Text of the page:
These are significant problems in themselves, and we can further break them down into more understandable and actionable chunks. A question I often ask myself is when are the right time to stop breaking down a problem, and the answer almost always is when I know exactly what lines of code I need to write to accomplish the task.

So a very useful tip to remember when giving interviews is to break down the problem into smaller and more actionable chunks.

Now that we have more understandable and somewhat more actionable items, let’s break them down further and implement a solution to the problem. Note, we still don’t know the solution to the problem, we merely understand the problem a little better.

To keep this post concise, let’s choose item #3 and talk more about it. We need to implement the core algorithm for all these.

There can (and almost always will) be more than one way to solve a problem. While providing the best possible solution is always a good idea, how you reached that solution is far more important.

The reason behind it is simple: when implementing a system with thousands of lines of code to be used and modified over the years and be touched by tens of engineers, it makes sense to be declarative and write as much clean code as possible. Think about this, the first day of your job; you touch a system that has been working as a wall since the last ten years but has a spaghetti code base, would it be easy for you to work on it. Would you call it a good, well-designed system? Comparatively, if you have a system that has clean, declarative (albeit a lot more) code than the previous one, wouldn’t it be easier to work on it.

As we discussed before, a problem could (and probably does) have multiple solutions. Even our small actionable item have multiple solutions. To get to one or more solution, it usually helps if we start with a basic one and an essential solution is almost always a brute force one using the simplest data structures. Note, it’s okay to start with a brute force solution since that is what comes to the mind of a person if he/she hasn’t seen the problem before. However, it’s not okay to stop at a brute force solution. Almost always, an interview question will have a better solution that a brute force one.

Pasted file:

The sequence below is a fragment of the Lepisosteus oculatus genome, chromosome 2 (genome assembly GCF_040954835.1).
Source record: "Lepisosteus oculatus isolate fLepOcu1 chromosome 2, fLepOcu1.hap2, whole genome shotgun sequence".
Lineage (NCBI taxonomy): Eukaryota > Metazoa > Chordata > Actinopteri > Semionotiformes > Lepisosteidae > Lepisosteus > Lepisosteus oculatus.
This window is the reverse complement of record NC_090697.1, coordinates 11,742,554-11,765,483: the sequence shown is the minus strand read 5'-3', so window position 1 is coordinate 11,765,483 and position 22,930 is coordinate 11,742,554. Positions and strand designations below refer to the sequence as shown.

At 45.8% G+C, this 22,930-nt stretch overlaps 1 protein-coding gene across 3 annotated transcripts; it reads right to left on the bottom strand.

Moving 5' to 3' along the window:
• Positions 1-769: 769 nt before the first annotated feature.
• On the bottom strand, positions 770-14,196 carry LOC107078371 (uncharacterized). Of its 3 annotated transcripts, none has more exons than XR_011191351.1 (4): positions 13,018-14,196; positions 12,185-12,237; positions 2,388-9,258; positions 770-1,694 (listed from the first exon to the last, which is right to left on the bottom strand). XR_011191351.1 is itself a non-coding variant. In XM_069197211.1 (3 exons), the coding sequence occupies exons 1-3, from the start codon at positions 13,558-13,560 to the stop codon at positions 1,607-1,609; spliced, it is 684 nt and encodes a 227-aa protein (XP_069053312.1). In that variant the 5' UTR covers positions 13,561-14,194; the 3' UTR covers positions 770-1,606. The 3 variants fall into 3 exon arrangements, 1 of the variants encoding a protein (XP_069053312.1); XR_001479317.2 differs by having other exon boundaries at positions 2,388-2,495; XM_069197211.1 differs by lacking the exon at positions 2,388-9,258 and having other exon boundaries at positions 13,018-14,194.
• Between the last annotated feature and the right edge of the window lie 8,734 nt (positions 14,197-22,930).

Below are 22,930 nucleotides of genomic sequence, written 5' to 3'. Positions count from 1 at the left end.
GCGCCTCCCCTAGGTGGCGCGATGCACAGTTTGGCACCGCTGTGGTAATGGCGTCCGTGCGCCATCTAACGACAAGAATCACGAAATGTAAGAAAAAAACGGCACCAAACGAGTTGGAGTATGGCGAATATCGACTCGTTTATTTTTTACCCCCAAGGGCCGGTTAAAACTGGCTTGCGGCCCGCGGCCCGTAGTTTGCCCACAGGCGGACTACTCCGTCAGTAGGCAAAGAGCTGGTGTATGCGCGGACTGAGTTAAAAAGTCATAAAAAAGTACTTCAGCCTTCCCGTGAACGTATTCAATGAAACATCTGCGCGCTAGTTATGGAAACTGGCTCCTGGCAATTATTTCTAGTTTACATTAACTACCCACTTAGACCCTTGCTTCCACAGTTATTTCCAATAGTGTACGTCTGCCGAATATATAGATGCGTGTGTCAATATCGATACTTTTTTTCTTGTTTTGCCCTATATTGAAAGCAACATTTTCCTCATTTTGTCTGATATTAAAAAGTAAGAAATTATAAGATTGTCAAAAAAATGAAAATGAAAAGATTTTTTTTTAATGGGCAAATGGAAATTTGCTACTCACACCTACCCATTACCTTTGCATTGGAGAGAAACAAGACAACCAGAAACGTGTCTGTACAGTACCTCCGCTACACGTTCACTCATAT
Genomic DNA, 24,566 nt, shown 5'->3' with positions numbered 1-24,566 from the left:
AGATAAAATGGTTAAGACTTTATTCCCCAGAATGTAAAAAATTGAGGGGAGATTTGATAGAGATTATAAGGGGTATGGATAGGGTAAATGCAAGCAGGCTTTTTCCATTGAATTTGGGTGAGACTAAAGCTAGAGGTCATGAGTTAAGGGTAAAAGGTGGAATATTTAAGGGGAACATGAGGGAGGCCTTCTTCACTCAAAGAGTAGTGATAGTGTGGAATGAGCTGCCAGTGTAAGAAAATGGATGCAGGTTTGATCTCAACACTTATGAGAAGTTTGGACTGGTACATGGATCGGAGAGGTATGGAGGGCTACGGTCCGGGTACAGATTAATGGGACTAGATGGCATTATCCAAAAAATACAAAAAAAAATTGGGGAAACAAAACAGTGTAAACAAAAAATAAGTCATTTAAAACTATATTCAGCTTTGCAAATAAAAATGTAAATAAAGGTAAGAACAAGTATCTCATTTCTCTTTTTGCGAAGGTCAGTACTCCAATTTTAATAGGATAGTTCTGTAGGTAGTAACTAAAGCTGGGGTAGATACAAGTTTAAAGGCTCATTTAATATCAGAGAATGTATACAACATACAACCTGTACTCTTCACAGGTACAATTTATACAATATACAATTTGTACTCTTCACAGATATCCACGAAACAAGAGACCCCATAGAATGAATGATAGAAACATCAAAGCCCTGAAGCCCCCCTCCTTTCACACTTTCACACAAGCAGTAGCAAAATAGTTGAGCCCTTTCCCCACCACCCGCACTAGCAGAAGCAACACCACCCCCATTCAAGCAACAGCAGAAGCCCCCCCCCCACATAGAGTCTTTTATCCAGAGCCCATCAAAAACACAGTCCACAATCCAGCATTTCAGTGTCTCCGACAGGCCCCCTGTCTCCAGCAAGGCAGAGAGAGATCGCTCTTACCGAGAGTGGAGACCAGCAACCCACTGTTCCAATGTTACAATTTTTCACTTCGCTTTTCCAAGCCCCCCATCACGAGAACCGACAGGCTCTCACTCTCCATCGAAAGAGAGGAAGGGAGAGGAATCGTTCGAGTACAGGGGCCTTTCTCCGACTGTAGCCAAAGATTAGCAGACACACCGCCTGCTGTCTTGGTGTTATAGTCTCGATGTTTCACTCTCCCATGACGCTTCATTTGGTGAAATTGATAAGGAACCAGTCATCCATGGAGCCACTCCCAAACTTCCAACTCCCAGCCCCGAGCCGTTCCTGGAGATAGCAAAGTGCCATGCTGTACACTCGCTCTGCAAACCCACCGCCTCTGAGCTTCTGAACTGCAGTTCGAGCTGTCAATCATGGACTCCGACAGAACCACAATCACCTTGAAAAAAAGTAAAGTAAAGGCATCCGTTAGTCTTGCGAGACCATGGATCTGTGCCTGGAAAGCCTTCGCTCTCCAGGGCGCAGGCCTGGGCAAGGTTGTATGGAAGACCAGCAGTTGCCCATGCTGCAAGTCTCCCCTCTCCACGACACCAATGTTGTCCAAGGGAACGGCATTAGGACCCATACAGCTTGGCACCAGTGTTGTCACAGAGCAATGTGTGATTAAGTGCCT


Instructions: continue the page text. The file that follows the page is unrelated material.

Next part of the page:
So how do we get to a better solution? A problem is like a puzzle, and a puzzle has breadcrumbs. Let’s take our example problem. It says the pets should be vended in a chronological fashion from the first arrival to the last. That statement might make us think of stacks as the most appropriate data structure that may be used for this problem. So a good tip to remember while designing a better solution is to look for clues in the problem statement.

Now that we have a clue, how do we go on to designing the algorithm? For me, it usually helps if I simplify the problem into a base case. For instance, taking our question, what if we had only one type of pet: say cats. Then our solution would have been to put the cats on a stack and pop whenever a customer wanted to adopt one. Same for dogs.

Now that we have both cats and dogs, we can keep two stacks. But what if a customer has no preference. For the algorithm to decide whether to pick a cat or a dog, it needs to know which came first to the shelter. And here comes your technical prowess. We can use the peek() method in stacks to look at the timestamp of the top most element of both stacks and vend the one with the older timestamp.

I will leave the code and implementation details out of this blog post. What we can take away from this is: arrive at a solution to the problem in a structured and logical way.

Hope these interview tips were of some help to you. Feel free to leave your interview tips in the comments.